Christmas Hijacked

‘Ignorance is arrogance,’ I say tartly as George dodges out of the kitchen managing, yet again, to overlook any table clearing or washing up, ‘and arrogance is ignorance.’

‘But humility,’ George looks smugly back at me, ‘is…’

But let’s hold it there a second. Honestly, our family doesn’t just talk in platitudes, but what happened to children not answering back? I have singularly failed to inspire the obedient dread that my father filled me with.  Why hadn’t he told me what hard work it was creating that unforgettable family atmosphere of spite, fear and loathing?

Really, George is arrogant enough already, why are we scrimping to send the boy to an expensive posh school where he’s just encouraged to be unbearable? They all walk around like they’re the big swinging dick and, considering the frightening number of A*s the boys have to their names, their trousers are very full indeed.

The family gets stuck teaching the less alluring qualities, a little humbleness, thoughtfulness and empathy.

Accordingly, just that morning, I’d conscripted George to help fill the Christmas shoebox for Operation Christmas Child; an annual guilt avoidance scheme for fat westerners to send shoeboxes full of goodies to thin African children.

As we watched the heart-warming video on their website – weepy music with wide eyed children – I spotted, with each box delivered, there’s included, a full-colour child-friendly pamphlet bringing the good news about Jesus.

‘Christ!’ I exclaimed with unwitting irony. ‘They’re using us! We buy a nice present for someone so they might have some faith in humanity, and it’s being hijacked as a proof of God’s love. It’s not God’s love. It’s my guilt!’

‘No, it’s a Christmas present,’ George reminded me, ‘and Christmas is Christian.’ He’s right and so I felt doubly guilty. Child of the Band-Aid era I tend to think of Christmas as about “giving”; not a birthday celebration.

‘Maybe,’ I persisted, ‘but that doesn’t stop me feeling I’m being co-opted like a pusher; what with religion being an opiate.’ I was hoping to out-gun George by quoting beyond his 16-year-old reference frame. Unfortunately his snotty school had got there first.

‘Marx,’ he informed me earnestly, ‘meant religion may have been used to pacify the revolutionary potential of the peasantry. But the last hundred years have proved different. Now religion’s not an opiate, it’s like cocaine: an aggressor, a tinderbox, a firestarter.’

My jaw dropped.  The fact that my little boy was suddenly capable of intellectual argument was electrifying; his understanding of the effects of class A drugs –terrifying.

‘But it can still teach right from wrong.’ he continued placing the top carefully on the shoe box.

‘You don’t need God to keep you moral.’ I countered, but suddenly I wasn’t so sure. I come from a long line of fearsome fathers who were the objectification of their children’s moral conscience. You didn’t fear fire and brimstone, you feared the bizarre and often painful punishments your dad would cook up. And if that caused a tragic insurmountable distance between father and son? Well that’s the price of love.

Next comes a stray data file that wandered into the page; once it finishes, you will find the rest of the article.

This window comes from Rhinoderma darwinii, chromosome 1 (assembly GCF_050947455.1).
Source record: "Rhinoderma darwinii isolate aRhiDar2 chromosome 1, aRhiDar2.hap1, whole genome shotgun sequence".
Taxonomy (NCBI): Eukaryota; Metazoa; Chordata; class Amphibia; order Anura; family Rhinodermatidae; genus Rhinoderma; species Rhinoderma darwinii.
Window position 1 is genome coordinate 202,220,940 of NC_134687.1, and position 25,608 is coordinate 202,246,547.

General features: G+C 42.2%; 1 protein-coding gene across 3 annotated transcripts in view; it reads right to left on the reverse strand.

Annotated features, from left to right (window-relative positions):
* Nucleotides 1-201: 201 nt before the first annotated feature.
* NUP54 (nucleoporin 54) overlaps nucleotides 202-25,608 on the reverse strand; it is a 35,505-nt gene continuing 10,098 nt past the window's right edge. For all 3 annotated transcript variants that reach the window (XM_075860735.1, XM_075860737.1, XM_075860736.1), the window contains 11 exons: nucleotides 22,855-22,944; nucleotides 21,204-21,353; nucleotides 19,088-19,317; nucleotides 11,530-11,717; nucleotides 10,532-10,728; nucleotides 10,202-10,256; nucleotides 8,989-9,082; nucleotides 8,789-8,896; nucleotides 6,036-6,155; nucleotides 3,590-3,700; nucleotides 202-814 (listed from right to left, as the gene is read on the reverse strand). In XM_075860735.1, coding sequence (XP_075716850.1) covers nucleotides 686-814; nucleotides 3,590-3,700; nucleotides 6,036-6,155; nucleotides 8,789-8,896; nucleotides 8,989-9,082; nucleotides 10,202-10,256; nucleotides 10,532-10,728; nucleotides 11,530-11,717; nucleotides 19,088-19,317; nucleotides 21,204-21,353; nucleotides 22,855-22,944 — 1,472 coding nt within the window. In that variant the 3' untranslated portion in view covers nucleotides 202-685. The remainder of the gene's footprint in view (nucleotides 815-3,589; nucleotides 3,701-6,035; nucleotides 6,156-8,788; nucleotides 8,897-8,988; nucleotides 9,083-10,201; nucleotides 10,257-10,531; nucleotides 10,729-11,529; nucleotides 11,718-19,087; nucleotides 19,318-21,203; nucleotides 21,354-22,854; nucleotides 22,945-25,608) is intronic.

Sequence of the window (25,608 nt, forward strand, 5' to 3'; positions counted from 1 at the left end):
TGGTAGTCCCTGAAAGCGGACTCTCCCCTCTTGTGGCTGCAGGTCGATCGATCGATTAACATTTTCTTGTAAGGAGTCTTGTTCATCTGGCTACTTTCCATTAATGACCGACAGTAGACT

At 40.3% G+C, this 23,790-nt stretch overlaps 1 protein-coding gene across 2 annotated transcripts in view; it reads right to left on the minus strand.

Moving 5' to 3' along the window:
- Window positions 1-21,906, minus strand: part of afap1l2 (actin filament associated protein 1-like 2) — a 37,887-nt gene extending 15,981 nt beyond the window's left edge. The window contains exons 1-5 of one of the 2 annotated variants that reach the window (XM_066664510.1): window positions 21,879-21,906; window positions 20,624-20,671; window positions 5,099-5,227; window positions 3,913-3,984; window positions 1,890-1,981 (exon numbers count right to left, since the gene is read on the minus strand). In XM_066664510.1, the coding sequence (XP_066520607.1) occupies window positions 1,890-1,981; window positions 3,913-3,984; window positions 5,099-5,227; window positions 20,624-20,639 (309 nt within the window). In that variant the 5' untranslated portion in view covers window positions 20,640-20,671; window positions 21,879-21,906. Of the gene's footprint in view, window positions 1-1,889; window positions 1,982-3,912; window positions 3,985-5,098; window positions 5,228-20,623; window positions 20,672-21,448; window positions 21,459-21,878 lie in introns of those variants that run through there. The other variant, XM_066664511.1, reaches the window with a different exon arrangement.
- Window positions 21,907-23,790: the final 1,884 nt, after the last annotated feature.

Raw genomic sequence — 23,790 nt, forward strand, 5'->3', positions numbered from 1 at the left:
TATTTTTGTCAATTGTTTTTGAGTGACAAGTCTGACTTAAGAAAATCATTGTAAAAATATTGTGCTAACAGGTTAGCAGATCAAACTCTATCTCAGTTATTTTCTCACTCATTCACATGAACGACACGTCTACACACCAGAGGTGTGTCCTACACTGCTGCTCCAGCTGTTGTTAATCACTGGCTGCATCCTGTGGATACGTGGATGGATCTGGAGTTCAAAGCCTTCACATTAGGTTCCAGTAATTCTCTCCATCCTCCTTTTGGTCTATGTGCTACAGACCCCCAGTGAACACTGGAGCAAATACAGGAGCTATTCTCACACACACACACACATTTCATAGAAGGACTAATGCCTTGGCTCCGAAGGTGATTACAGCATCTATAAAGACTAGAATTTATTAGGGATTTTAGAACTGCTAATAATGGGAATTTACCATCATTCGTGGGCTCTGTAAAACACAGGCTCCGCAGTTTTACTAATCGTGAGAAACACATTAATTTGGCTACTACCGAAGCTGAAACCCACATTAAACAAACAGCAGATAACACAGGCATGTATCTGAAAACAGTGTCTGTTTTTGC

But now I’m thinking.  Is atheism so important? If my kids grew up fearing God not me, maybe we could be closer. So what if they think the earth’s only a few thousand years old or that gays will have an after-life of unimaginable torture? We could all just fear together.

Richard Dawkins calls children’s religious education ‘child abuse’. But I’ it’s expediency.

My generation of revisionist middle-class parents have done our jobs too well, we’ve failed to strike fear into the hearts of our children. They’ve had no Nazis or Daleks. They’re blind to the poverty that silently surrounds us. George and his ever protected Range Rovered school chums have no fear.  Should they learn it? Should they discover humility?

According to the birthday boy it was supposed to be the meek who inherited the earth. To Marx this was promising fantastic afterlife for obedience to your shackles in the here and now.

But look at the extraordinary success of the Camerons and Osbornes, of the public school educated bankers and elites. They’re there through unwavering, ignorant, arrogance, the assumption that privilege is their right.

There I was all ready to knock all the conceited self-importance out of George when I realised that that master of the universe attitude is probably just what we’re paying that fancy school to instil because it’s not the meek and the peace makers who are blessed.  It’s the big swinging dicks.  The ones who couldn’t care less for the poor, they’re the ones who get ahead. They’re the ones who’ll be gambling a pile in the city and retiring early.  All I’ve got to do is make sure George retains a sliver of conscience when my pension needs topping up.

So today George looks smugly back at me, ‘But humility is futility.’ He smiles. ‘You told me that.’

I’m not proud.  But my pension options are looking a whole lot better.

Happy Christmas.